After reading this section, you should be able to answer the following questions:
- What criteria do members use when seeking congressional committee assignments?
- What are the prestige committees in the House and Senate?
- What is the function of investigative committees?
In 1885, Woodrow Wilson famously observed, “Congress in session is Congress on public exhibition, whilst Congress in its committee-rooms is Congress at work” (Wilson, 1885). This statement is no less true today. Committees are the lifeblood of Congress. They develop legislation, oversee executive agencies and programs, and conduct investigations.
There are different types of committees that are responsible for particular aspects of congressional work. Standing committees are permanent legislative committees. Select committees are special committees that are formed to deal with a particular issue or policy. Special committees can investigate problems and issue reports. Joint committees are composed of members of the House and Senate and handle matters that require joint jurisdiction, such as the Postal Service and the Government Printing Office. Subcommittees handle specialized aspects of legislation and policy.
Members seek assignments to committees considering the overlapping goals of getting reelected, influencing policy, and wielding power and influence. They can promote the interests of their constituencies through committee service and at the same time help their chances at reelection. Members from rural districts desire appointments to the Agriculture Committee where they can best influence farm policy. Those most interested in foreign policy seek appointment to committees such as the House Foreign Relations and Senate International Affairs Committees, where they can become embroiled in the pressing issues of the day. Power or prestige committee assignments in the House include Appropriations, Budget, Commerce, Rules, and Ways and Means. The most powerful committees in the Senate are Appropriations, Armed Services, Commerce, Finance, and Foreign Relations.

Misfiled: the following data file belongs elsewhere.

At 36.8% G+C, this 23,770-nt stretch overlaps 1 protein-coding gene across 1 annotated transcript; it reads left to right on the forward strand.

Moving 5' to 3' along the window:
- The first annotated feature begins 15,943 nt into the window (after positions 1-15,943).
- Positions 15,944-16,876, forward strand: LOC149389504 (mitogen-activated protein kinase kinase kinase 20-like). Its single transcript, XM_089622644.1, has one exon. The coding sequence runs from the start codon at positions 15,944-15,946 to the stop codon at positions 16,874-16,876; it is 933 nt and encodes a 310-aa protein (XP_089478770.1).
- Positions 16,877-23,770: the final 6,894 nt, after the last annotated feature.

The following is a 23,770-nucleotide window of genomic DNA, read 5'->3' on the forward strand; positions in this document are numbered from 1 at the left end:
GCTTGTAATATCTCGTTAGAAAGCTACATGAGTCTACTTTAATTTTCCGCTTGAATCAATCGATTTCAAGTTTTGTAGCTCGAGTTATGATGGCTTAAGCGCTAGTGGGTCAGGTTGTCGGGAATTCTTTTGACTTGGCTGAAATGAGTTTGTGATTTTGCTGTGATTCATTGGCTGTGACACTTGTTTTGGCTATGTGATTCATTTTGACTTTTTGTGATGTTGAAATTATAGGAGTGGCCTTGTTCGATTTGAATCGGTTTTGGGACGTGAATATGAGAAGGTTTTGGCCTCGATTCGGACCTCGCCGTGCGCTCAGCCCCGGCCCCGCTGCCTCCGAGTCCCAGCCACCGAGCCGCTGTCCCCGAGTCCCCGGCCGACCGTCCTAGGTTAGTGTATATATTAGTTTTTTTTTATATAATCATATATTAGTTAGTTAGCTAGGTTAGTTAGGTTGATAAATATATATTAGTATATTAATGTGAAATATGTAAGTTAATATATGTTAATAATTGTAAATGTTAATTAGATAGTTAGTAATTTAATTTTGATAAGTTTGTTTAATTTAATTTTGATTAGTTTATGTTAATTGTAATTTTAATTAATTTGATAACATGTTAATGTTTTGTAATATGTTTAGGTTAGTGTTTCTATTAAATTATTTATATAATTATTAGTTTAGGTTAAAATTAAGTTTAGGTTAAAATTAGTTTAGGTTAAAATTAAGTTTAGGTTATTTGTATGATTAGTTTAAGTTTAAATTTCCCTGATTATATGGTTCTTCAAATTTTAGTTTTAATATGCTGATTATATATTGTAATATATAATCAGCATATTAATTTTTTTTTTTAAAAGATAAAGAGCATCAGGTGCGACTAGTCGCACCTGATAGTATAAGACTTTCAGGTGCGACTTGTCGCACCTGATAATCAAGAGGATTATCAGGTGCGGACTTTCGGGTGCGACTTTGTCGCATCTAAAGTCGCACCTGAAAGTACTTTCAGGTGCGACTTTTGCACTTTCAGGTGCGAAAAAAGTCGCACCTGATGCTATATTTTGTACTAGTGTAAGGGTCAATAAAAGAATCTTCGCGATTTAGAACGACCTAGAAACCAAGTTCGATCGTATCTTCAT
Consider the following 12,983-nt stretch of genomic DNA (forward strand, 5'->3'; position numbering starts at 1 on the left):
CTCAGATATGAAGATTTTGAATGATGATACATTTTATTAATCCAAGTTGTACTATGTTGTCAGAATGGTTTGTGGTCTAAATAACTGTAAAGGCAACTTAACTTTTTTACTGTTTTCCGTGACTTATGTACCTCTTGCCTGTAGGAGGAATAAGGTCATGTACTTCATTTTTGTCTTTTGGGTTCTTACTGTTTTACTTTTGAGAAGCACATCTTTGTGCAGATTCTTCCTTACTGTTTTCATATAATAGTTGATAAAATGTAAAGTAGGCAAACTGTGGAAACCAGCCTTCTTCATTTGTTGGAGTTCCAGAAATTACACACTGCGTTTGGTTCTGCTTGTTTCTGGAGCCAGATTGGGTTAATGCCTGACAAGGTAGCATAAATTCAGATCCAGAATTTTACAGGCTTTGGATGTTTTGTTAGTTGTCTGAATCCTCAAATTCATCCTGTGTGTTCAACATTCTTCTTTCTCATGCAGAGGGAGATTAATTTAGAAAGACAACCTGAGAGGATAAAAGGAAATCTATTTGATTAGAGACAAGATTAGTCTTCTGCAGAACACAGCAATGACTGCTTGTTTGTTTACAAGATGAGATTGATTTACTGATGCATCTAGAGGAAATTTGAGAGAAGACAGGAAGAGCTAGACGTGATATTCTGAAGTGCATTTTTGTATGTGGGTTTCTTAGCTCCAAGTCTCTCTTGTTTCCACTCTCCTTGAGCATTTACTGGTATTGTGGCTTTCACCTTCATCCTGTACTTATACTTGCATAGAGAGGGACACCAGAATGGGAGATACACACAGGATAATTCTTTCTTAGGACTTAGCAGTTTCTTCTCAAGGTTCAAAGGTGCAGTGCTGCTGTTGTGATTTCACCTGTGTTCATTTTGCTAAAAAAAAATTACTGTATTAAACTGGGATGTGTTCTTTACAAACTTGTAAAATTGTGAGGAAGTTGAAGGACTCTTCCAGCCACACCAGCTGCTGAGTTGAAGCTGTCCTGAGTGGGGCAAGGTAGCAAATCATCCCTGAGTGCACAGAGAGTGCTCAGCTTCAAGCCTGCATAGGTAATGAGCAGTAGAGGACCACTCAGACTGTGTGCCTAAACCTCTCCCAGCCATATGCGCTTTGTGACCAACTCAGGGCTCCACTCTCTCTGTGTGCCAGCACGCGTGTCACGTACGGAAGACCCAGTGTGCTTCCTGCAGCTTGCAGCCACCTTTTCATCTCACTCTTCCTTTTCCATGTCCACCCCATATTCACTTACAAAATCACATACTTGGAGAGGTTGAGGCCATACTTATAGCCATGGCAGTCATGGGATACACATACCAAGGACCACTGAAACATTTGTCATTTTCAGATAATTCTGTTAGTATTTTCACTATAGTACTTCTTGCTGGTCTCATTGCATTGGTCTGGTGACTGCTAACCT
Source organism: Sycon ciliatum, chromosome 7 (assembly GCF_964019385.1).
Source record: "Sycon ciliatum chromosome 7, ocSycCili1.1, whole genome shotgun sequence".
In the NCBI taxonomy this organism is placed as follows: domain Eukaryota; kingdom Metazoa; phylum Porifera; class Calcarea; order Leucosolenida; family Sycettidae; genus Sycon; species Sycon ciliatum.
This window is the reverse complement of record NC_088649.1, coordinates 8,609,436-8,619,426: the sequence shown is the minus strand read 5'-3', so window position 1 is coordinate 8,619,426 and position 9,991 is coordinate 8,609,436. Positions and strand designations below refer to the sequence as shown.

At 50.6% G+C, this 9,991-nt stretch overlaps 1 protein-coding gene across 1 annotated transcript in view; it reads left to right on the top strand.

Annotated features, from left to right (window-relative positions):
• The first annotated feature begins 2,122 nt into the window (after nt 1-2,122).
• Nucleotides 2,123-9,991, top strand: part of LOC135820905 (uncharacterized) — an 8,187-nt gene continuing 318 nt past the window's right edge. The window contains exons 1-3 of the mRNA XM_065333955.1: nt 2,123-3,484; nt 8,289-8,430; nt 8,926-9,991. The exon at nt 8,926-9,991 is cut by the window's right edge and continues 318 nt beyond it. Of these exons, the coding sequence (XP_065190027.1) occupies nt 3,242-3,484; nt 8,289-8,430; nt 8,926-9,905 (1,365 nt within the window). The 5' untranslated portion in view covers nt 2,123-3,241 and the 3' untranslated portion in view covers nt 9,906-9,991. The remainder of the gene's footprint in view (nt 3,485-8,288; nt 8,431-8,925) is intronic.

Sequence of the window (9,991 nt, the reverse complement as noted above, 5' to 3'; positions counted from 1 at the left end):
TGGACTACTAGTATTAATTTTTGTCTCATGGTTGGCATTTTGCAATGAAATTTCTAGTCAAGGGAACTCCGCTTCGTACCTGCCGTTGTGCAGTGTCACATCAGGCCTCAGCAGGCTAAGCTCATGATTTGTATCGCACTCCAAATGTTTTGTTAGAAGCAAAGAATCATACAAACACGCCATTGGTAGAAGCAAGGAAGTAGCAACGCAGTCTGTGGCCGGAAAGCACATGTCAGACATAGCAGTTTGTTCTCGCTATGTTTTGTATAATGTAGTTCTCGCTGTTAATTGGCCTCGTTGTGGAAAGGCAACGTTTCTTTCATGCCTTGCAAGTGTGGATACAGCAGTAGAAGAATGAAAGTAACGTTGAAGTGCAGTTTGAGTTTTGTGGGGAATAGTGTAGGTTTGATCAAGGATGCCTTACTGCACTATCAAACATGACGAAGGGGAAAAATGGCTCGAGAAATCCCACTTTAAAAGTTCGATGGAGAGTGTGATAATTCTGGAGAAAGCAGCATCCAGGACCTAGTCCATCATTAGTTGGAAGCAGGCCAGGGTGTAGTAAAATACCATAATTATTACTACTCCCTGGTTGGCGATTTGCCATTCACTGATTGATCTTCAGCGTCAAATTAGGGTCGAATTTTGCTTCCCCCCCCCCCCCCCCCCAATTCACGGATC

House and Senate Committees
A list and description of House and Senate committees can be found at https://www.govtrack.us/congress/committees/.
Table 12.1 Congressional Committees
|House Committees||Senate Committees|
Most House members end up getting assigned to at least one committee that they request. In the House, committee assignments can be a ticket to visibility and influence. Committees provide House members with a platform for attracting media attention as journalists will seek them out as policy specialists. Senate committee assignments are not as strongly linked to press visibility as virtually every senator is appointed to at least one powerful committee. The average senator serves on eleven committees and subcommittees, while the average House member serves on five.
In the 1950s, Senator Estes Kefauver used controversial comics like “Frisco Mary” to generate press attention for his hearings on juvenile delinquency. This practice of using powerful exhibits to attract media attention to issues continues today.
Wikimedia Commons – public domain.